The stark white room is punctuated by abstract black forms — jagged, organic, dramatic and playful — that sprout up from the floor or dangle languidly from the ceiling. Glimpsed out of the corner of your eye, they shift ever so slightly as you walk down the long gallery space, a former bank building. Around each corner, a new surprise.
This is a new exhibition of work by Alexander Calder, one of the most iconic American artists of the 20th century, at Hauser & Wirth’s Los Angeles location. Titled “Calder: Nonspace,” it brings together 30 sculptures spanning 1939 to 1976, the year the artist died. Almost every work is painted black, allowing visitors to focus on the interplay of positive and negative shapes that Calder so deftly created from sheets of metal and wire rods.
The exhibition’s title comes from a 1963 essay by novelist James Jones, who noted that Calder’s sculptures “are able to fill a given space without occupying it,” through their juxtapositions of solid and void. Standing before one of Calder’s monumental public sculptures, “Jones suggested he was terrified to walk through it because he didn't know where he would come out on the other side, spiritually not physically,” says Alexander S.C. Rower, founder and president of the Calder Foundation, and also the artist’s grandson. “He felt that energy that Calder presents.”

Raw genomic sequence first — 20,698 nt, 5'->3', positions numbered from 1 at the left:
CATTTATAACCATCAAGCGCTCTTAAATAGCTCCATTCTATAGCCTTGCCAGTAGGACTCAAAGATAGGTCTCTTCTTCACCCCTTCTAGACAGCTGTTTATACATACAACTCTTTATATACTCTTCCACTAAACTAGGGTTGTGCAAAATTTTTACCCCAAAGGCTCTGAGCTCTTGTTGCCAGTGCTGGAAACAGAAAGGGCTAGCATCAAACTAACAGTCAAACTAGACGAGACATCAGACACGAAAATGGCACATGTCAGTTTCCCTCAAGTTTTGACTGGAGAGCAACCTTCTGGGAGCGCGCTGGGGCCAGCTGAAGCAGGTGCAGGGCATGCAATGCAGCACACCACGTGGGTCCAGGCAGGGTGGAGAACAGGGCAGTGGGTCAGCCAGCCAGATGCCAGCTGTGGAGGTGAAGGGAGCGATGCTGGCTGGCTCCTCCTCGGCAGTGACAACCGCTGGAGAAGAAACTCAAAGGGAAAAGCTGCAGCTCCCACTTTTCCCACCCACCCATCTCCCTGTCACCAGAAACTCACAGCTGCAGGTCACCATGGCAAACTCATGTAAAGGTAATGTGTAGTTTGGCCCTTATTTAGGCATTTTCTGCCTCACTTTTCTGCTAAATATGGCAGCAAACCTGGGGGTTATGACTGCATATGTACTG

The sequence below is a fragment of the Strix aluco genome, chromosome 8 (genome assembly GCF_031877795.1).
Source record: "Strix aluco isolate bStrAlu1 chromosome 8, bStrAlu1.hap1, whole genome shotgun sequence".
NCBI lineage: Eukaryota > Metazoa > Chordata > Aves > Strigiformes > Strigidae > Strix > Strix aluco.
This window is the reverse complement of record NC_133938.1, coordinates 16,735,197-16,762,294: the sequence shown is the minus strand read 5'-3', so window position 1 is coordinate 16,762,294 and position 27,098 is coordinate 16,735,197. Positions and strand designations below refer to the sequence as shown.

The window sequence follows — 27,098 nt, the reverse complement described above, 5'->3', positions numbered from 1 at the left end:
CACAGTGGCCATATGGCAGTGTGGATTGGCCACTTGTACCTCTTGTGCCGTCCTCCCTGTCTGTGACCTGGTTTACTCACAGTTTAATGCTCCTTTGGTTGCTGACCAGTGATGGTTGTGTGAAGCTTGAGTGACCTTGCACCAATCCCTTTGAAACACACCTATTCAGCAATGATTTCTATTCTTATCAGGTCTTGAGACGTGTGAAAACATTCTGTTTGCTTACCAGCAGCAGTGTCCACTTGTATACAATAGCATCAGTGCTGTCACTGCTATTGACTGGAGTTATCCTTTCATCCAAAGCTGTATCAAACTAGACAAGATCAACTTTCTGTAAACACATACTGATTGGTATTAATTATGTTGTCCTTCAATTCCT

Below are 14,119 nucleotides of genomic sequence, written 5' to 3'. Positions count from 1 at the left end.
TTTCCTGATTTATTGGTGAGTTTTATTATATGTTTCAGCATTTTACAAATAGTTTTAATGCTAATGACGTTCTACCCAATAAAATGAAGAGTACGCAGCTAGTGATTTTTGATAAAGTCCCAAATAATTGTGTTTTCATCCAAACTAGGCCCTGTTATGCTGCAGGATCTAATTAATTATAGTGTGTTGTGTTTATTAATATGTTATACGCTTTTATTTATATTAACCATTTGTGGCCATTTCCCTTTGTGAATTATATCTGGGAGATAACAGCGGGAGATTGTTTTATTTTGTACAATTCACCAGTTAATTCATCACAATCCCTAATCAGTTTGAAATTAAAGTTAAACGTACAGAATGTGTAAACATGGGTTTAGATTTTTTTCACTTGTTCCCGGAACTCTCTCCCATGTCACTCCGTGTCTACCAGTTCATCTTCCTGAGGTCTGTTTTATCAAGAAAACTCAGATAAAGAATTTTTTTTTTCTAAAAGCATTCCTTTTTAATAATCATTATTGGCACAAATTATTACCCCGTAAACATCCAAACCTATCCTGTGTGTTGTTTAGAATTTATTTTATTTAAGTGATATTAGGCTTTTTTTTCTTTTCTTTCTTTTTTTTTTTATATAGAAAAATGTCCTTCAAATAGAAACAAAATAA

“Nonspace” includes both mobiles — the term coined in 1931 by Marcel Duchamp to describe Calder’s kinetic sculptures that move in response to air currents and gravity — as well as their static cousins, stabiles. They range in size from table-top maquettes to large-scale sculptures, five of which tower over visitors in the gallery’s outdoor central courtyard. In a few instances, both the model and the finished sculpture are on view, providing a glimpse into Calder’s process.
A larger exhibition of Calder’s work, “Calder and Abstraction: From Avant-Garde to Iconic,” was mounted at the Los Angeles County Museum of Art in 2013, complementing this more focused show with a wider look at his career.
“That was a broad stroke about abstraction in his work; this is a microcosm,” says Rower. “It’s about creating a space of personal access, about the tension when the steel meets the air, that's supposed to engage you and bring you into the show.”
Although Calder may be more often associated with Philadelphia, where he was born, than Los Angeles, “Nonspace” can also be considered something of a homecoming for Calder, who spent a brief but formative period of his youth in Pasadena. His family moved there in 1906, when he was 8, and stayed for a few years before moving back East.
“When you think of the freedom of his work, the idea of the mobile, this sculpture that is released to take its own path through the air, there’s a kind of California ethos, this free-spirited, experimental California feeling,” says Jed Perl, author of the definitive biography of the artist, “Calder: The Conquest of Time.”